Before leaving for an anti-opioids event in Atlanta, Trump urged lawmakers to "get back to infrastructure, get back to cutting taxes, get back to lowering drug prices.”

Claiming there has been enough investigating, Trump said, "We're fighting all the subpoenas."

Trump and Congress are engaged in legal battles over House investigations involving the Mueller report, Trump's taxes and security clearances.

Trump aides are likely to try to block congressional testimony by former White House counsel Don McGahn, a key figure in Mueller's investigation.

McGahn spoke to Mueller's team about Trump's attempts to have the special counsel removed from his post, efforts that prosecutors said could amount to obstruction of justice. The House Judiciary Committee subpoenaed McGahn.

The White House may seek to block McGahn's testimony to Congress by asserting executive privilege over his conversations with the president.

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Rep. Jerry Nadler, D-N.Y., chairman of the House Judiciary Committee, said the moment for executive privilege has passed. He described the White House's plan as "one more act of obstruction by an administration desperate to prevent the public from talking about the president’s behavior."

The Treasury Department delayed until at least May 6 a decision on whether to respond to a House committee's request for copies of Trump's tax records. It's unlikely the administration will comply with the request.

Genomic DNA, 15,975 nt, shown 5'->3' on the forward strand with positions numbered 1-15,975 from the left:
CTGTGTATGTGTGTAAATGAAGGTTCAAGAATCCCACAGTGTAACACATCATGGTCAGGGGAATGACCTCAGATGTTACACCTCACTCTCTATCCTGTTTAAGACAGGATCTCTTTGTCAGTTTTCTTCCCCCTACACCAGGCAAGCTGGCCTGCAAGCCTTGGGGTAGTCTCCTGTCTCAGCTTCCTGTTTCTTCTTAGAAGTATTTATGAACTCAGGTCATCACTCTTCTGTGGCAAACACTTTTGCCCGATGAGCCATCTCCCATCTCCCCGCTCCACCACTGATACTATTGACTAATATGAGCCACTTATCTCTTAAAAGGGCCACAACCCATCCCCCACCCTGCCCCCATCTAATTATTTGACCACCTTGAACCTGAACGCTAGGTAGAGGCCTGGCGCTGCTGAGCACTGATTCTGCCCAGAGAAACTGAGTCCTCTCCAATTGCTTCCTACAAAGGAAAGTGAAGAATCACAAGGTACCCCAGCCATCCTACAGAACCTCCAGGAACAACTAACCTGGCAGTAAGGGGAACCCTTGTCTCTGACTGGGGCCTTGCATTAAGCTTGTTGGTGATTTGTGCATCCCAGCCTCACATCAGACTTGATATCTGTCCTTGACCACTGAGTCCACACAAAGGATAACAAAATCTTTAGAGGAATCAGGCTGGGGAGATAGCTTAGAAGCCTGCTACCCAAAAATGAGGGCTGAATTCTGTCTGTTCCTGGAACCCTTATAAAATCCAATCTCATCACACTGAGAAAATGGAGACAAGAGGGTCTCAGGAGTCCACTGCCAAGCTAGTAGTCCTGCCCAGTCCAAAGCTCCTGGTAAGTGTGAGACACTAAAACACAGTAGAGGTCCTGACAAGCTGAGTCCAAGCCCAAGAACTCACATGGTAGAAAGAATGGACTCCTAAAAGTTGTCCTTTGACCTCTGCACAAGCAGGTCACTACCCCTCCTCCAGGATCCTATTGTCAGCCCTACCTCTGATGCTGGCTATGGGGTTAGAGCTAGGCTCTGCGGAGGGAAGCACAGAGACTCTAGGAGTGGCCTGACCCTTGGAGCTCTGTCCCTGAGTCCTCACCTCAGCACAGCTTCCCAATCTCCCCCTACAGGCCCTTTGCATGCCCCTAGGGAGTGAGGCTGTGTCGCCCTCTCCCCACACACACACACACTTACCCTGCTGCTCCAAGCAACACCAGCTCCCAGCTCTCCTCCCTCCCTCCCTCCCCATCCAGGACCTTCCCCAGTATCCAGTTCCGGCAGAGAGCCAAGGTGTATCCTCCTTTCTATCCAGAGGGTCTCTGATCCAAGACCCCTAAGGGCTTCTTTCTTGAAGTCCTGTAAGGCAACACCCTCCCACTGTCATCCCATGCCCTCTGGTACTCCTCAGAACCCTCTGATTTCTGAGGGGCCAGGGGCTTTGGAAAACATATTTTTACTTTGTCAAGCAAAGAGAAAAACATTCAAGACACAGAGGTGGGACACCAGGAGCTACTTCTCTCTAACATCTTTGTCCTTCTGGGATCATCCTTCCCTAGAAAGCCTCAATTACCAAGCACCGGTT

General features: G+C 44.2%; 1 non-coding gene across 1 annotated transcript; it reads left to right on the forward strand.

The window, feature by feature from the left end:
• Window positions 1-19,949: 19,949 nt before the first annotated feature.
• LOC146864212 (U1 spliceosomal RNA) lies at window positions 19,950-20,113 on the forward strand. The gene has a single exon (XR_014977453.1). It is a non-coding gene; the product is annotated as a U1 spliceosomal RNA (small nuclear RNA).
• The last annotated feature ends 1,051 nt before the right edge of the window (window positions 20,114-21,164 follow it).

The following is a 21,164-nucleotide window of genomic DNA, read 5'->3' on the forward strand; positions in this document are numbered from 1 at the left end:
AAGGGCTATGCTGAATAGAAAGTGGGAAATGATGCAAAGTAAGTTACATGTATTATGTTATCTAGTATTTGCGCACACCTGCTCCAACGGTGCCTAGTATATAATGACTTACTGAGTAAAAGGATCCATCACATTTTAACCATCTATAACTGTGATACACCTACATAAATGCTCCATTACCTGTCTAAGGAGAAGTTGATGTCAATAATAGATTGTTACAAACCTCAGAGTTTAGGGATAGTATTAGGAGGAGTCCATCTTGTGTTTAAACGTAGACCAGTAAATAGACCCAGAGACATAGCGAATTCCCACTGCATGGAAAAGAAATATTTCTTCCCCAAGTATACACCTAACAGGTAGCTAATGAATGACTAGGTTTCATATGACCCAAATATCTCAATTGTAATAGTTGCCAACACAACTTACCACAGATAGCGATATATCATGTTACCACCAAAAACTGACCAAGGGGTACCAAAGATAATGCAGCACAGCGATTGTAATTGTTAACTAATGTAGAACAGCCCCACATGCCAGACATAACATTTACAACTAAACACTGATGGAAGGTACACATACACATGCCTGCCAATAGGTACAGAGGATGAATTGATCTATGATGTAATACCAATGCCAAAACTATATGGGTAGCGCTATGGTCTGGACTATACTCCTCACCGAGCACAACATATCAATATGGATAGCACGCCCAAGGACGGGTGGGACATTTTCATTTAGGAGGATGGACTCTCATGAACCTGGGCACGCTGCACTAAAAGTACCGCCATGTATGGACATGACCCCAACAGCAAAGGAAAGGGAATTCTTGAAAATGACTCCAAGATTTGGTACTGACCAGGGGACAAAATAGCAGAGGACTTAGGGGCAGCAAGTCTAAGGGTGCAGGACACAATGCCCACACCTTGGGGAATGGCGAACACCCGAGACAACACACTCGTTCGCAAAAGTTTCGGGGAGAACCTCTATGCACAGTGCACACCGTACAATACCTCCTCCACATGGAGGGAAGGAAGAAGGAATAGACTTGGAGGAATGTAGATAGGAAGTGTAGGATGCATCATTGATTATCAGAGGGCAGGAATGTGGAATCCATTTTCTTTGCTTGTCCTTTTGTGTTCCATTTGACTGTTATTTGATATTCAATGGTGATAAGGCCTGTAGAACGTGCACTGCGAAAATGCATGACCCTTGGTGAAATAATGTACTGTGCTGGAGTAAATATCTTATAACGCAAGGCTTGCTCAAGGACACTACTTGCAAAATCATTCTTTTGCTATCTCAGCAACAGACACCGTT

In a letter to Rep. Richard Neal, D-Mass., chairman of the House Ways and Means Committee, Treasury Secretary Steve Mnuchin said he "cannot act upon your request unless and until it is determined to be consistent with law.”

Neal said he plans "to consult with counsel about my next steps," and the tax dispute could also wind up in court, perhaps the Supreme Court.

The White House instructed former personnel security director Carl Kline not to appear before the House Committee on Oversight and Reform, which is investigating problems with security clearances granted to some officials at the White House. The investigation includes the question of whether Trump intervened to get a clearance for son-in-law Jared Kushner.

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Rep. Elijah Cummings, D-Md., the Oversight committee chairman, said he will seek to hold Kline in contempt of Congress.

This week, Trump and his private business filed a federal lawsuit to block the House from obtaining financial records from the company’s longtime accountant.

Attorney Rudy Giuliani, who represented Trump during the Mueller investigation, said he supports the White House's aggressive approach.

"I would fight all those subpoenas," Giuliani said. "I haven't seen one yet that has a legislative purpose."

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This article originally appeared on USA TODAY: President Trump says if Democrats try to impeach him, he'll take it to the Supreme Court